"While this is not a new issue and not limited to cannabis, employees should be reminded that impairment due to the use of any legal or illegal substance continues to be strictly prohibited."

At the other end of Centre Block, the Senate has decided not to have any formal policy.

"In anticipation of the legalization of cannabis, Senate Human Resources has decided to maintain its approach of dealing with issues of impairment in the workplace without the adoption of a formal policy," said spokeswoman Alison Korn.

The Senate has chosen not to have any formal policy on cannabis in the workplace for its employees. (Chris Wattie/Reuters)

That doesn't mean the Senate will turn a blind eye to staffers stoned on the job, though.

"Senate employees (meaning both Senate Administration employees and employees of senators) must not engage in any misuse of cannabis, alcohol or prescription drugs in the workplace," Korn said. "Any misuse would be dealt with through administrative or disciplinary action or both."

For senators, the general code of conduct would apply, said Korn. While that code does not refer to cannabis or impairment, it includes clauses saying a senator's conduct should "uphold the highest standards of dignity inherent to the position of Senator" and "a Senator shall refrain from acting in a way that could reflect adversely on the position of Senator or the institution of the Senate."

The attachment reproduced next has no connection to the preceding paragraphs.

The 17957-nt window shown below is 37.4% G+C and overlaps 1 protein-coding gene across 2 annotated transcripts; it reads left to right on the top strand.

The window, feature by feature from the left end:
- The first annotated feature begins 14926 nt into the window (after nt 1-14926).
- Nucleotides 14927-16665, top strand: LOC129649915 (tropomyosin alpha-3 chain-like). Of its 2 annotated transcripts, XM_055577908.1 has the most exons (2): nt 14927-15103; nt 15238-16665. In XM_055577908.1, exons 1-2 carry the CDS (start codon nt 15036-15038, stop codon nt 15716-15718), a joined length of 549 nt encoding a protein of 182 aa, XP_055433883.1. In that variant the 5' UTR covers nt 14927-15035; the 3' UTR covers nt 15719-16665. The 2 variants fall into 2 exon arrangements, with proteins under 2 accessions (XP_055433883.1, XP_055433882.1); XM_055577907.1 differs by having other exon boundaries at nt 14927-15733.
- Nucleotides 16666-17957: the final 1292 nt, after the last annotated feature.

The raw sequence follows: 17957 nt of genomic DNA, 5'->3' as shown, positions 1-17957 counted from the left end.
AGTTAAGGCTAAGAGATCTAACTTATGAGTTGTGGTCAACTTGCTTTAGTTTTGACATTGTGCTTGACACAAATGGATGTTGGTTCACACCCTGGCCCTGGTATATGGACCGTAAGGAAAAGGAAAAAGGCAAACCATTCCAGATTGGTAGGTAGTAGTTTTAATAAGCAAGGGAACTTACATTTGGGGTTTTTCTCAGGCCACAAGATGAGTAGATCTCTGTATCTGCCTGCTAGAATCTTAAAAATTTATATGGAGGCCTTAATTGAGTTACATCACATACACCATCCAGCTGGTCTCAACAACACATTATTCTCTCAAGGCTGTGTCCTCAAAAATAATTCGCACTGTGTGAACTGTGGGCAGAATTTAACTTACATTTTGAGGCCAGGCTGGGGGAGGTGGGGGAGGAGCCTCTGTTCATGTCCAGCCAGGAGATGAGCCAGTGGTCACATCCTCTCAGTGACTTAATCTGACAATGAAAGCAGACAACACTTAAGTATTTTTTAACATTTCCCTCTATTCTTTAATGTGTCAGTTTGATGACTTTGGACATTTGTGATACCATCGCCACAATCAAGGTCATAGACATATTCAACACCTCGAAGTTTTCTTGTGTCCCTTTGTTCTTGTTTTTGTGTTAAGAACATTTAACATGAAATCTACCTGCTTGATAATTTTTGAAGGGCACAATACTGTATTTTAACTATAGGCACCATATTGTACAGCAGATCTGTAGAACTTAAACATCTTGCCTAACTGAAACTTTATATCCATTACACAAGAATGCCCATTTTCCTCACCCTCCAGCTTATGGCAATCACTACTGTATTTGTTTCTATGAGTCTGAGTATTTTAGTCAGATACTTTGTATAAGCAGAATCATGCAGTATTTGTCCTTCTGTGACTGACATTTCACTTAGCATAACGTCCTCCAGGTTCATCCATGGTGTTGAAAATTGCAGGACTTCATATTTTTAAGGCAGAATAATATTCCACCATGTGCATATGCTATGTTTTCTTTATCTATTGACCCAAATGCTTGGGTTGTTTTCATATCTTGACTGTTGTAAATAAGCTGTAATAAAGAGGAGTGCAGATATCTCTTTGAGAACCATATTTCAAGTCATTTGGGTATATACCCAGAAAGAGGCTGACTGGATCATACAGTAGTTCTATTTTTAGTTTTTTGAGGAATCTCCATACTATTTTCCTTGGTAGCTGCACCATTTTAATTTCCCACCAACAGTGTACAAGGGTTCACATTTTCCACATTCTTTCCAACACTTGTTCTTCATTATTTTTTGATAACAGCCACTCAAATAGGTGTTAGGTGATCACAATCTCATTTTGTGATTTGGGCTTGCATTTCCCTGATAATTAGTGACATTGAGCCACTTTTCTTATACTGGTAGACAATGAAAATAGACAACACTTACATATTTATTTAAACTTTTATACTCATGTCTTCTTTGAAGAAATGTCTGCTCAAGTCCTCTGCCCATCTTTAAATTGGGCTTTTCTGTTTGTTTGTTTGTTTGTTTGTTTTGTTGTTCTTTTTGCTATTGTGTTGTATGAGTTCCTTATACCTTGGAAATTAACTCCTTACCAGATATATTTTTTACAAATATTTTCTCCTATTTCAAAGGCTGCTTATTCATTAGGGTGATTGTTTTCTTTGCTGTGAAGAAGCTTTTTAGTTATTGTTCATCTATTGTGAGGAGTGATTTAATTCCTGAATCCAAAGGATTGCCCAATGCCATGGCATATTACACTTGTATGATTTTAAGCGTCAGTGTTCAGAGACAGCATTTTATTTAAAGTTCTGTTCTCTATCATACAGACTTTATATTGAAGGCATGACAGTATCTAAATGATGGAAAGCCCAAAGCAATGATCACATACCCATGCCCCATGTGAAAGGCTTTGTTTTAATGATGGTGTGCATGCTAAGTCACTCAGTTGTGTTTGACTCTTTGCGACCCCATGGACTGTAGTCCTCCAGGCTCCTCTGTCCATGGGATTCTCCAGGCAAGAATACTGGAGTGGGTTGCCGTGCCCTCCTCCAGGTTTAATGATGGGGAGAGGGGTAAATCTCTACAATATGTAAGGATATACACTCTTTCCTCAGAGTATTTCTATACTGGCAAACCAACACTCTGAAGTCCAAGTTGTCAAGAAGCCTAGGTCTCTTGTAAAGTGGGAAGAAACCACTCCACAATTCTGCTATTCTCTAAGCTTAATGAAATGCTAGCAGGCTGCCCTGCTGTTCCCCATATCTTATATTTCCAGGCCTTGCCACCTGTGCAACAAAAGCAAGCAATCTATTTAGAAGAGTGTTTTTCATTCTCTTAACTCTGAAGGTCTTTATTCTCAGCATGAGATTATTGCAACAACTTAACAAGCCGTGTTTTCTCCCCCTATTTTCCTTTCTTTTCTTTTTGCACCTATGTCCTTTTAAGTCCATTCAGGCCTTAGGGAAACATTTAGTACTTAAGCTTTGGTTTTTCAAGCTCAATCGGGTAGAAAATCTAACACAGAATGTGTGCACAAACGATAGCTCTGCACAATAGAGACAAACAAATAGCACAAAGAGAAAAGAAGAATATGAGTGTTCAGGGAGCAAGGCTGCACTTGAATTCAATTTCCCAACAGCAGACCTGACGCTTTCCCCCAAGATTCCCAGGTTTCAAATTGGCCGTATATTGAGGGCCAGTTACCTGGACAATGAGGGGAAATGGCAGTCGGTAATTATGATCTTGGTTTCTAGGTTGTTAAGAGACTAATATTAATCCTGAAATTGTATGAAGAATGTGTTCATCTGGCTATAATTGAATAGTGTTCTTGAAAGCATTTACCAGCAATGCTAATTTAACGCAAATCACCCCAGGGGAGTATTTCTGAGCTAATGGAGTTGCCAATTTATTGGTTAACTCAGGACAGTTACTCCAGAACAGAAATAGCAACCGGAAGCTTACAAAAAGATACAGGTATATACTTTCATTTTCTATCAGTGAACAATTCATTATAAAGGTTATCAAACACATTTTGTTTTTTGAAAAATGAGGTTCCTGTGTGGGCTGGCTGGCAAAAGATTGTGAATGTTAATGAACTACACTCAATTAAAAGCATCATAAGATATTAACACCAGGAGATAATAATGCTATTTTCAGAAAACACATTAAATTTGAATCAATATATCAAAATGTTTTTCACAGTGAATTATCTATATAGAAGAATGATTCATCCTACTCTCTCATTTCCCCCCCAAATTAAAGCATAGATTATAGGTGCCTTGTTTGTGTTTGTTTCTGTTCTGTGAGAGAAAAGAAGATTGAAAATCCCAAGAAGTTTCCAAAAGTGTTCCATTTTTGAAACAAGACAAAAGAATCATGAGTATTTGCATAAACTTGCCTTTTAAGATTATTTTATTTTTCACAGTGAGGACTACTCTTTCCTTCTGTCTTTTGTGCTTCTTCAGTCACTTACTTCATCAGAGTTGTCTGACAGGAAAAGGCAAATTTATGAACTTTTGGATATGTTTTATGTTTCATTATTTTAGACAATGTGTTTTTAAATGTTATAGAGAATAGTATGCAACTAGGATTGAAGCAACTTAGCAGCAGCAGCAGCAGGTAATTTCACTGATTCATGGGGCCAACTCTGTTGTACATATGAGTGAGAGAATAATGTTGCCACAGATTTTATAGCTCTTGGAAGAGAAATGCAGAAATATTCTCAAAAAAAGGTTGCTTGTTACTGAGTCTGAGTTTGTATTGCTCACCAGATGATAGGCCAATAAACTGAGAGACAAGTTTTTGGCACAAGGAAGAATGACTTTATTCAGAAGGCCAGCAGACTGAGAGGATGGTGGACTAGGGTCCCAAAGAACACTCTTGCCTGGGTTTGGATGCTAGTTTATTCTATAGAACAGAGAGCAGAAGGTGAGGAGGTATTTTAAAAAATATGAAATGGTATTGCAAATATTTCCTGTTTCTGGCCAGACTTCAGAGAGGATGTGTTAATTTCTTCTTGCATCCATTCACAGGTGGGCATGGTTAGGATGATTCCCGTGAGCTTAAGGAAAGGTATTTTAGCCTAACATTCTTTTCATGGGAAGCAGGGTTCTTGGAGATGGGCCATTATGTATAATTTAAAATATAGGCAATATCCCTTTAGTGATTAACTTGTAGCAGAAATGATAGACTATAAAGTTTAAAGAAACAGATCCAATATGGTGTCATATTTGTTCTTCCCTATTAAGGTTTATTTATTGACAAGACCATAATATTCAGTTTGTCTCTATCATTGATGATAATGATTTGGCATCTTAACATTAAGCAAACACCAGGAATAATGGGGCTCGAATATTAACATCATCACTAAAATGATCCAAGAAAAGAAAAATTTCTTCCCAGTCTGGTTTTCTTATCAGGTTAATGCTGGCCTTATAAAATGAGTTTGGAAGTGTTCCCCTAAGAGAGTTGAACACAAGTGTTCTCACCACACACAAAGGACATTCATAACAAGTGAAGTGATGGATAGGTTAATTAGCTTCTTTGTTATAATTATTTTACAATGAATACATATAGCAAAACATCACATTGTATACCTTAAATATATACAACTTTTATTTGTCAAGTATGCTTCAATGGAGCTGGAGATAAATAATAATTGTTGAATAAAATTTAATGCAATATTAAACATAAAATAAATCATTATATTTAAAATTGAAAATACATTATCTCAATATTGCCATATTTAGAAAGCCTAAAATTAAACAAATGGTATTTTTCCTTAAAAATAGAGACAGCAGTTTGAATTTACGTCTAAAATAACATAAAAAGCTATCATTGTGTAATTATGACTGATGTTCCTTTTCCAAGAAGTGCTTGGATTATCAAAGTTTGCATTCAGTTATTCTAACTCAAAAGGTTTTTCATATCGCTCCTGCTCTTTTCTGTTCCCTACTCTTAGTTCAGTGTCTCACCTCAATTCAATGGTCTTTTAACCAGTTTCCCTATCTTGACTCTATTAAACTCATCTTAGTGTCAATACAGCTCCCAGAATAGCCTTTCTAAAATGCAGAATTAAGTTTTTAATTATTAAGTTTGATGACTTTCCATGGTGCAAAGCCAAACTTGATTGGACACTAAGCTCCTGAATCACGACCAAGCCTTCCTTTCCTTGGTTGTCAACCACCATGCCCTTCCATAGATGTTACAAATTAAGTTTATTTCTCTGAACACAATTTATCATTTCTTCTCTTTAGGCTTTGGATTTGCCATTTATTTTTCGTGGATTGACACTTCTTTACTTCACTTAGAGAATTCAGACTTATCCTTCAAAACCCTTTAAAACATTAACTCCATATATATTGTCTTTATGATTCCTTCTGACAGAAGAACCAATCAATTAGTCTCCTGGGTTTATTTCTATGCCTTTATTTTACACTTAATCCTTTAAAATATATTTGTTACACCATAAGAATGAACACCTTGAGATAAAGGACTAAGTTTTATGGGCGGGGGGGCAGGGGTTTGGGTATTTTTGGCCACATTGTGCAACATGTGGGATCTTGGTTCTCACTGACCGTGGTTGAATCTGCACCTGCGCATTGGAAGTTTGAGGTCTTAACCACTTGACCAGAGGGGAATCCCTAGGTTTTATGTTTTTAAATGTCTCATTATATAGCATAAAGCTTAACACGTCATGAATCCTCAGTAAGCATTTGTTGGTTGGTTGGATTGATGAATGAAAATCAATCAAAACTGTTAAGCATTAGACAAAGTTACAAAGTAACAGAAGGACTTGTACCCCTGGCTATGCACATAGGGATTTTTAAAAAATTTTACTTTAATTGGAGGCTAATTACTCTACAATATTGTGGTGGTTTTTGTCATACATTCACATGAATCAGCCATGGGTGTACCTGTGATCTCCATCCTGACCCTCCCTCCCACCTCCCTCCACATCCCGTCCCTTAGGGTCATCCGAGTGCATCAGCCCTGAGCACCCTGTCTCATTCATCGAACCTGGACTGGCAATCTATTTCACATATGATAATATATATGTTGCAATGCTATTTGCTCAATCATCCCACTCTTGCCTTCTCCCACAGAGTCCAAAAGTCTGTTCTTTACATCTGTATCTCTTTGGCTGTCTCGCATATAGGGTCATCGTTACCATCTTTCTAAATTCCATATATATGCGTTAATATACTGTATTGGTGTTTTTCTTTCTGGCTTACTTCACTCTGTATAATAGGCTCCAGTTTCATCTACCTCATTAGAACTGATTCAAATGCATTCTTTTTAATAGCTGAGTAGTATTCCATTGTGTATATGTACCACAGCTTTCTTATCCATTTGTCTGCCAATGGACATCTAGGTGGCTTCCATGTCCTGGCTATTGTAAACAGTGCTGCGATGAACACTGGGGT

Parliament Hill is not the only employer struggling to decide how to reconcile recreational cannabis with the workplace.

An Ipsos poll, conducted for the human resources firm ADP between Sept 17-21, found that two thirds of employees (65 per cent) surveyed said their managers had not communicated their expectations regarding cannabis use, or the rules they will be expected to follow. However, a majority of managers surveyed — 55 per cent — said their employees clearly understand their expectations when it comes to the use of recreational cannabis in the workplace.

Elizabeth Thompson can be reached at elizabeth.thompson@cbc.ca

About the Author

Elizabeth Thompson

Senior Reporter

Award-winning reporter Elizabeth Thompson covers Parliament Hill. A veteran of the Montreal Gazette, Sun Media and iPolitics, she currently works with the CBC's Ottawa bureau, specializing in investigative reporting and data journalism. She can be reached at: elizabeth.thompson@cbc.ca.